Interest costs related to the central-government debt comprise interest, distributed
 capital losses on issue and realised exchange-rate losses. Interest on government issues
 to finance re-lending is thus included in interest costs. On the other hand, interest in-
 come to the central government in connection with re-lending is not included in the
 compilation of interest costs. Both interest costs and interest income on re-lending are
 included in the compilation of the central government's net financing requirement.
   Interest and capital losses on issue are accrued on the basis of an earnings principle.
 The interest costs are compiled as a ratio of the interest credited for the year, equiva-
 lent to the number of days that a loan has run in that year. The capital loss on issue is
 the difference between the nominal value and the market value on issue, and is dis-
 tributed linearly over the term of the loan.



GOVERNMENT DEBT AND INTEREST COSTS, 1986-2004                                              Chart 7.2.1
Per cent                                                                                       Per cent
60                                                                                                    12


50                                                                                                    10


40                                                                                                    8


30                                                                                                    6


20                                                                                                    4


10                                                                                                    2


 0                                                                                                    0
     1986 1987 1988 1989 1990 1991 1992 1993 1994 1995 1996 1997 1998 1999 2000 2001 2002 2003 2004

        Government debt as a percentage of GDP
        Interest costs on the government debt as a percentage of GDP (right-hand axis)
                                                                                                                                         83



NET BORROWING AND CHANGES IN THE CENTRAL-GOVERNMENT DEBT, 2001-04 Table 7.2.1

DKK billion                                                                    2001                 2002            2003         2004

Net borrowing
Domestic borrowing .........................................                    -14.0                 8.6           -13.6       -10.4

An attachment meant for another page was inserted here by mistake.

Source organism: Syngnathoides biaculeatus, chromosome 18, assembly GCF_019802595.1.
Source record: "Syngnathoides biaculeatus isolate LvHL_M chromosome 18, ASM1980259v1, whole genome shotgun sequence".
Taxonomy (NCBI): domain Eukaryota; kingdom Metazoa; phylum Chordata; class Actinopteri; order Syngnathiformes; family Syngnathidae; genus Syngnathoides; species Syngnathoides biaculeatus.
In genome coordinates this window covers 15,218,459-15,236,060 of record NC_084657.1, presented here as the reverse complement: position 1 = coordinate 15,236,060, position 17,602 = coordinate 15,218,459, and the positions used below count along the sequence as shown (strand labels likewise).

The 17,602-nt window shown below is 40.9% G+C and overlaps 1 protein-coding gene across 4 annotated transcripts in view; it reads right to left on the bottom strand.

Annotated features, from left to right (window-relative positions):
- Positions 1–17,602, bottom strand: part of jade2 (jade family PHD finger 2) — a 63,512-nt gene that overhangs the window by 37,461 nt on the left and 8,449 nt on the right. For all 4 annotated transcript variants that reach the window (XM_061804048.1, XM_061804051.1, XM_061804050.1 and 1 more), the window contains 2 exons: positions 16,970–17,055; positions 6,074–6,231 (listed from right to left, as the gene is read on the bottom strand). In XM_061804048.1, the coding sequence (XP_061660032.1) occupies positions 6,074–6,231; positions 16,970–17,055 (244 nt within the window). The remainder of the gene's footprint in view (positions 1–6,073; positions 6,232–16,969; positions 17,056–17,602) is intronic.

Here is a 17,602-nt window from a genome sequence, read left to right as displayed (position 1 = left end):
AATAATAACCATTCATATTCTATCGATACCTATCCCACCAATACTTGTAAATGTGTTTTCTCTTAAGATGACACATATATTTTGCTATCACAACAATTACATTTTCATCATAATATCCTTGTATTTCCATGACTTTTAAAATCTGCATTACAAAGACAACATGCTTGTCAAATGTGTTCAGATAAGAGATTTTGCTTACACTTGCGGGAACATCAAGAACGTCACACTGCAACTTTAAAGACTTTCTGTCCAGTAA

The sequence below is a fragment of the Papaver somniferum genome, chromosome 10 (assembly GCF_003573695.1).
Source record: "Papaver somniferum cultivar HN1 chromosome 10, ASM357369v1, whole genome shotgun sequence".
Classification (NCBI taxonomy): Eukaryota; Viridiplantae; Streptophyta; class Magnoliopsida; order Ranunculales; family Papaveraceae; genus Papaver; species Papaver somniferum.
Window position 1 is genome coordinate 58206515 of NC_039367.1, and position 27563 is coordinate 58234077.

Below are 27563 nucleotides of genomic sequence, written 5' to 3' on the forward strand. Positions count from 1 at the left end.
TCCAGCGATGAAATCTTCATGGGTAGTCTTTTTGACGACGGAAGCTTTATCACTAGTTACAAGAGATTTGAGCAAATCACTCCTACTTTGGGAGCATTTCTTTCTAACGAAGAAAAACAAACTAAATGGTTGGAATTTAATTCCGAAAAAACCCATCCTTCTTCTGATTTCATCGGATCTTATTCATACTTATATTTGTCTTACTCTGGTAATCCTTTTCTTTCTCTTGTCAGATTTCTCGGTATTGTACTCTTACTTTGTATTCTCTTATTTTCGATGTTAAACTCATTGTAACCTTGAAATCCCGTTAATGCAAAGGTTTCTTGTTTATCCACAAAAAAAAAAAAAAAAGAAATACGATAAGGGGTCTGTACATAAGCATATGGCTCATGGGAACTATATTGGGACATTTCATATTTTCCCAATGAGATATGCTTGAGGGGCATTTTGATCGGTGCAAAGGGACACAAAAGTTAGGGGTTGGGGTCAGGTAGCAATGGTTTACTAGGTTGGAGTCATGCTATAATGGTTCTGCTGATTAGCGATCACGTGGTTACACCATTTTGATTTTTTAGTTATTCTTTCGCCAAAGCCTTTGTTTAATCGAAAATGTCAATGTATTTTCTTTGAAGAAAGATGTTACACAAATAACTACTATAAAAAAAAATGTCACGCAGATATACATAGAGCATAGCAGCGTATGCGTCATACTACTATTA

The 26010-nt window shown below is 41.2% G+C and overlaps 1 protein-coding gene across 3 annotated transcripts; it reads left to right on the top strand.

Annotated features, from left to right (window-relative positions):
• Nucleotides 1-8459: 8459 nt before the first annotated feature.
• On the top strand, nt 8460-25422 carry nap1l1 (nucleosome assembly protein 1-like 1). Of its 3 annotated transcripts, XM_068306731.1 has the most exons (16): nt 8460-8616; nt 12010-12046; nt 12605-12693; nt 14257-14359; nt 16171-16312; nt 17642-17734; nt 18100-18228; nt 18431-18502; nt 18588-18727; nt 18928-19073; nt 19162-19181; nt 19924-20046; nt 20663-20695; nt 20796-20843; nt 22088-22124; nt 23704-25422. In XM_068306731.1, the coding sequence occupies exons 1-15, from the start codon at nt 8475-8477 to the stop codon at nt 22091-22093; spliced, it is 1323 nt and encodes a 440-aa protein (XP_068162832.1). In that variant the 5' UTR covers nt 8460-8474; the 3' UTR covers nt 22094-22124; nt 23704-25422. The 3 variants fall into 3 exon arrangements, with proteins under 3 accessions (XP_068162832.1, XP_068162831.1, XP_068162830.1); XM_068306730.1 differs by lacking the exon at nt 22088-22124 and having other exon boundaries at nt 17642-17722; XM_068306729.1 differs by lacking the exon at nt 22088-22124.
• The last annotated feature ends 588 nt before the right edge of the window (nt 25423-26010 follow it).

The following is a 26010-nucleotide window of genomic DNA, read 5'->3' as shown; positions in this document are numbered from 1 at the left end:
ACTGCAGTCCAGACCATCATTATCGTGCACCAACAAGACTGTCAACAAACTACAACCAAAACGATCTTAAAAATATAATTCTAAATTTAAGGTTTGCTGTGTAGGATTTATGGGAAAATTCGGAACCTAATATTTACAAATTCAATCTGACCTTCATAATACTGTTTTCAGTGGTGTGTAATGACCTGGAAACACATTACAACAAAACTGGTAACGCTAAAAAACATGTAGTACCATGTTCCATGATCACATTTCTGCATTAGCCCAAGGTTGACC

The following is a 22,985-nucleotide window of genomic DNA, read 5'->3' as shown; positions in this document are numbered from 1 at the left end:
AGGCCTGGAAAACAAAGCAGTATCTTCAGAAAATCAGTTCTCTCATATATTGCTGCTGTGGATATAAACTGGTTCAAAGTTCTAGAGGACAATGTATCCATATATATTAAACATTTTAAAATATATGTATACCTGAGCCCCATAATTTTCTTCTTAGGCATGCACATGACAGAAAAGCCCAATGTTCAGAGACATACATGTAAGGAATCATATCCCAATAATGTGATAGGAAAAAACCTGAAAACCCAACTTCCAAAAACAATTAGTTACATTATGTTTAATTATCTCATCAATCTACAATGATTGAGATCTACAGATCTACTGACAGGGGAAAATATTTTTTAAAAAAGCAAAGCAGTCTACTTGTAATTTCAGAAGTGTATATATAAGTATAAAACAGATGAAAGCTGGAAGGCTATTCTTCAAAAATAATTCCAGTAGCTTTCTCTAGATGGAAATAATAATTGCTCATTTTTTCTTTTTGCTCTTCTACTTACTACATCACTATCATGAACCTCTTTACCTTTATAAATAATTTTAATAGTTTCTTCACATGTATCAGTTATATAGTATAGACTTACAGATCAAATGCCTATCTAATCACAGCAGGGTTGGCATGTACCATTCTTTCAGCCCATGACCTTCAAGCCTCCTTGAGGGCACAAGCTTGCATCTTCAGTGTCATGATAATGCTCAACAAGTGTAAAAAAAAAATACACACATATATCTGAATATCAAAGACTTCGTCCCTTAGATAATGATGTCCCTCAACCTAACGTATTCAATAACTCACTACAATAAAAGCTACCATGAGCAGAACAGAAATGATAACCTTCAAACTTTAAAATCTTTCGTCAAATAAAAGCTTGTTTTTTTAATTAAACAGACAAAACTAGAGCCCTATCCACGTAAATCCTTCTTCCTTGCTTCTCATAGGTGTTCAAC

1
Foreign borrowing ...........................................                    -1.4                -0.1             0.1        -0.1
Drawing on the central government's
account at Danmarks Nationalbank ................                                    -8.3            -6.3             5.5       -17.6
Net borrowing at market value .......................                           -23.7                 2.2            -8.0       -28.0
Capital losses
                                 2
Domestic capital losses on issue ......................                               1.0             5.3            -0.4         4.0
                               2
Foreign capital losses on issue ........................                             -0.1             0.0             0.1         0.1

Total capital losses ............................................                    0.9              5.4            -0.3         4.1
Net borrowing at nominal value .....................                            -22.7                 7.5            -8.3       -23.9
Balance-sheet items, year-end, nominal value
Domestic debt ...................................................              611.0                624.9          611.0        604.6
Foreign debt ......................................................             83.8                 83.7           83.9         83.9
Central government's account
                                   3
at Danmarks Nationalbank .............................                         -39.6                -46.0           -40.5       -58.0
                              4
The Social Pension Fund ..................................                    -141.1               -141.4          -138.7      -136.9

Government debt at nominal value ................                              514.1                521.3          515.7        493.6
                                     5
Outstanding re-lending ...................................                           5.8             12.5           14.7         19.1
Government debt adjusted for re-lending ......                                 508.3                508.8          501.0        474.6